The Global Terrorism Trends and Analysis Center (GTTAC) Record of Incident Database (GRID) uses open-source information to record terrorist incidents in the United States and other locations around the world.
About the Annex of Statistical Information on Terrorism
Title 22, Section 2656f, of the United States Code requires the Department of State to present in its annual report on terrorism “to the extent practicable, complete statistical information on the number of individuals, including United States citizens and dual nationals, killed, wounded, or kidnapped by each terrorist group during the preceding calendar year.”
From 2004 through 2011, the information was collected by the National Counterterrorism Center, part of the Office of the Director of National Intelligence, through the Worldwide Incidents Tracking System.
In June 2012 the Department of State contracted with the National Consortium for the Study of Terrorism and Responses to Terrorism (START) to continue this work and present the data in a report titled Annex of Statistical Information on Terrorism that would supplement the Department of State’s annual Country Reports on Terrorism. Using its Global Terrorism Database, START produced the Annex from 2012 through 2017.
In August 2018 the Department of State awarded the contract to Development Services Group, Inc. (DSG), an international research firm with headquarters in Bethesda, Md., and its subcontractor, the Terrorism, Transnational Crime and Corruption Center (TraCCC) at George Mason University. We are responsible for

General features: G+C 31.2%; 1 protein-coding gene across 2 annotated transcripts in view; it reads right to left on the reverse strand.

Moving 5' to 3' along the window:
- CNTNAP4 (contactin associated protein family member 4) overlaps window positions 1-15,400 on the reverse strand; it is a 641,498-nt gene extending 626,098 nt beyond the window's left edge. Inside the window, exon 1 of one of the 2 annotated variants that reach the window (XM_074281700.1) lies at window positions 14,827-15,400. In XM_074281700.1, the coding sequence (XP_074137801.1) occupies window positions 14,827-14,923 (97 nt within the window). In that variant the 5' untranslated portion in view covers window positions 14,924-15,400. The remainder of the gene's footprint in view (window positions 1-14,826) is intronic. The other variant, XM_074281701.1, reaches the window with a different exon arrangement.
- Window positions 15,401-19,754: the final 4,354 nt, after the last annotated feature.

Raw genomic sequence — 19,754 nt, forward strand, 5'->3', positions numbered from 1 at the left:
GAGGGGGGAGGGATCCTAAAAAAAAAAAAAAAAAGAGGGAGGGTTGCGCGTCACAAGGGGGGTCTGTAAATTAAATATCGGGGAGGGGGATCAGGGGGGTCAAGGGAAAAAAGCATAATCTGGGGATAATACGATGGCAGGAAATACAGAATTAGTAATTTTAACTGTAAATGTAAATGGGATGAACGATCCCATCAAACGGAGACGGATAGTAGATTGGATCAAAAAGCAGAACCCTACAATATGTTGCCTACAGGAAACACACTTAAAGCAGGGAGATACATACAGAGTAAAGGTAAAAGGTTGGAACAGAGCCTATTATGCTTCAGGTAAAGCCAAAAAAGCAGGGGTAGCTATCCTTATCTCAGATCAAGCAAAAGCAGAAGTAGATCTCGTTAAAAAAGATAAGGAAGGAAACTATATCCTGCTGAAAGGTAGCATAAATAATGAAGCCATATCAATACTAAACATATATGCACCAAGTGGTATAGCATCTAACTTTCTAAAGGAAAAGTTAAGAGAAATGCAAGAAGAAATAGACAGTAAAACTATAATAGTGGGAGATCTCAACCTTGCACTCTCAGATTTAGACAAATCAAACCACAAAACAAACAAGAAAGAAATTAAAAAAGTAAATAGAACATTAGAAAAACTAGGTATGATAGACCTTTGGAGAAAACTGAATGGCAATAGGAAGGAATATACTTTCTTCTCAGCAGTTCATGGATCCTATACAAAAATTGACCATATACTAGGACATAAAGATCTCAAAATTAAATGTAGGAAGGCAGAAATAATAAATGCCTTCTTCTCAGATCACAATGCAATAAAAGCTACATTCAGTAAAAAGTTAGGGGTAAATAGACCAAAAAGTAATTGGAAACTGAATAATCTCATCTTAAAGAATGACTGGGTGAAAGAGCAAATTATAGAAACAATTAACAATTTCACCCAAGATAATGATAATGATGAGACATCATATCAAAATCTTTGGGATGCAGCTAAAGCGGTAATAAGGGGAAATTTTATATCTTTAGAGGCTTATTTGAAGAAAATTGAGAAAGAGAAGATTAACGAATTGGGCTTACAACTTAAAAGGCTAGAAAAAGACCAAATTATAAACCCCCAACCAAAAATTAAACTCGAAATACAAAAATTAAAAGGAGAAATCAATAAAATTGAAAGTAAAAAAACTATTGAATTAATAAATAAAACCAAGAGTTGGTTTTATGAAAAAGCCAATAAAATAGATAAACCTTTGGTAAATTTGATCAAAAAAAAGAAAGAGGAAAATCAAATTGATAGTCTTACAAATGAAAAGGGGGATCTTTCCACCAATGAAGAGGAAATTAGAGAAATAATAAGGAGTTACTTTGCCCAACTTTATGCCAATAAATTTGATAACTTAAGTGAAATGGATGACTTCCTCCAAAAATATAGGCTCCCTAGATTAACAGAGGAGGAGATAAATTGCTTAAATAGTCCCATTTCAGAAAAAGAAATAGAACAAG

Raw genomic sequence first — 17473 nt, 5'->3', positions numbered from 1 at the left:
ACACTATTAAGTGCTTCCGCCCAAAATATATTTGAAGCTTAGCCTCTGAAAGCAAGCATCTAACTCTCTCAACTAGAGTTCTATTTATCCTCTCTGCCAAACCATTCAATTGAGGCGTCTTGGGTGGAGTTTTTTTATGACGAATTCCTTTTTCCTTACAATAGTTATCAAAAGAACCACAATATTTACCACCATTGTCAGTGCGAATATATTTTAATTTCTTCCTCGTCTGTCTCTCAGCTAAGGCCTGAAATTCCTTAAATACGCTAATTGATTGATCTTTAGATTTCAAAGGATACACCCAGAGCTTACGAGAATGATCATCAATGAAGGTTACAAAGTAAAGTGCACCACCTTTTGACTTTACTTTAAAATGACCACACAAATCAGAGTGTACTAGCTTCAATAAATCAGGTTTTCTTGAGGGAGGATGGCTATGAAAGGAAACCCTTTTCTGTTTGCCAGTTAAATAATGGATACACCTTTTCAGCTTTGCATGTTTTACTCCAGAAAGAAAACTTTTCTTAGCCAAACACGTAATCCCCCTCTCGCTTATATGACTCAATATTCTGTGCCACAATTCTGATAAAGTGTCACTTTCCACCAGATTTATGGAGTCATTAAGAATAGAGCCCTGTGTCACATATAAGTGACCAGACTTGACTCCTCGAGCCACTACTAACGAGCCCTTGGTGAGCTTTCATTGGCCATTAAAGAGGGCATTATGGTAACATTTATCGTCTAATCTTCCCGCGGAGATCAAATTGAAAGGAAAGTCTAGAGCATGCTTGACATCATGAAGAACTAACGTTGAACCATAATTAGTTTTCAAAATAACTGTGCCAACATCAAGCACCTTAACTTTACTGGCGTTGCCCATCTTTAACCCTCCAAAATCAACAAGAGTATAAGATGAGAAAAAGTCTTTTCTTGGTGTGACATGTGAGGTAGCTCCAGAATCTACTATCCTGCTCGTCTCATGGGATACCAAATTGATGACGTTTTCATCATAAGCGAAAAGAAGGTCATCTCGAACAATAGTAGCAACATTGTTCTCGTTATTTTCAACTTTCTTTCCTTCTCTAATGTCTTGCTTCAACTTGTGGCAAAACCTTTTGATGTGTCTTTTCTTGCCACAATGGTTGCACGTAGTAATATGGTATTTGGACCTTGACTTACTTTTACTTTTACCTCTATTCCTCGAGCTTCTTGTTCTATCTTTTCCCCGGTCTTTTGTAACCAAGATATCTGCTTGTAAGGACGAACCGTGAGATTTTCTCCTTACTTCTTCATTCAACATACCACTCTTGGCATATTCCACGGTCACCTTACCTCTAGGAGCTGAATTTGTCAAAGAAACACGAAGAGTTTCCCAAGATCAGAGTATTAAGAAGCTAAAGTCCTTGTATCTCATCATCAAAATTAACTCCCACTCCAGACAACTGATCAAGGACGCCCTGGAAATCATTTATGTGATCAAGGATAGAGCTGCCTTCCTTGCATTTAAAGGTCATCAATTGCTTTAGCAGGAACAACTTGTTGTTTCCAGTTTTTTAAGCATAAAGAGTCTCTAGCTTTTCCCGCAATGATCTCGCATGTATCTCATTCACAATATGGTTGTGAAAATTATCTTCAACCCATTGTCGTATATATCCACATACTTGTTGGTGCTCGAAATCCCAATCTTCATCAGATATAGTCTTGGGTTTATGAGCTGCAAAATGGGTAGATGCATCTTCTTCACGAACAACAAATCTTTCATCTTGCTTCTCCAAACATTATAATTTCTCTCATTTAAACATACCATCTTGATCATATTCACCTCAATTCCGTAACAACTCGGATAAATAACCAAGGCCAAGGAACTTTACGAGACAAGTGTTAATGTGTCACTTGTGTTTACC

- Operating the Global Terrorism Trends and Analysis Center (GTTAC) and GRID,
- Producing the Annex of Statistical Information, and
- Editing the Country Reports on Terrorism.
GTTAC created GRID to collect and summarize the data on terrorist incidents needed for the Annex of Statistical Information on Terrorism. GTTAC analyzes comprehensive, open-source intelligence gathered through multimedia data aggregators to identify reports of potential terrorist incidents. Data acquisition begins with the use of open-source technology tools developed in Python atop a Linux platform for text analysis, predictive modeling, and feature extraction. GTTAC applies ontologies for terrorist incidents, perpetrators, tactics for attack, weapon use, and the targeting of victims and facilities. After the automated processes have established a body of data for human review and validation, GTTAC aggregates the data based on region and other geographic characteristics. The GTTAC team then reviews the information and enters it in GRID.
GRID is dynamic: It is updated every Sunday with the incident reports GTTAC validated that week. The availability in GRID of contemporaneous incident reports (i.e., reports published by open-source media within the last 3 to 6 months) is contingent on GTTAC research staff being allocated within that timeframe to cover the different geographic areas where the incidents occurred. A calendar year of data is considered “finalized” by the end of the first quarter of the following year (i.e., data entered in GRID throughout calendar year 2022 will be considered finalized on April 30, 2023). However, data about incidents entered in previous years are updated as necessary when GTTAC obtains corrections or additional information published by open-source media concerning those incidents.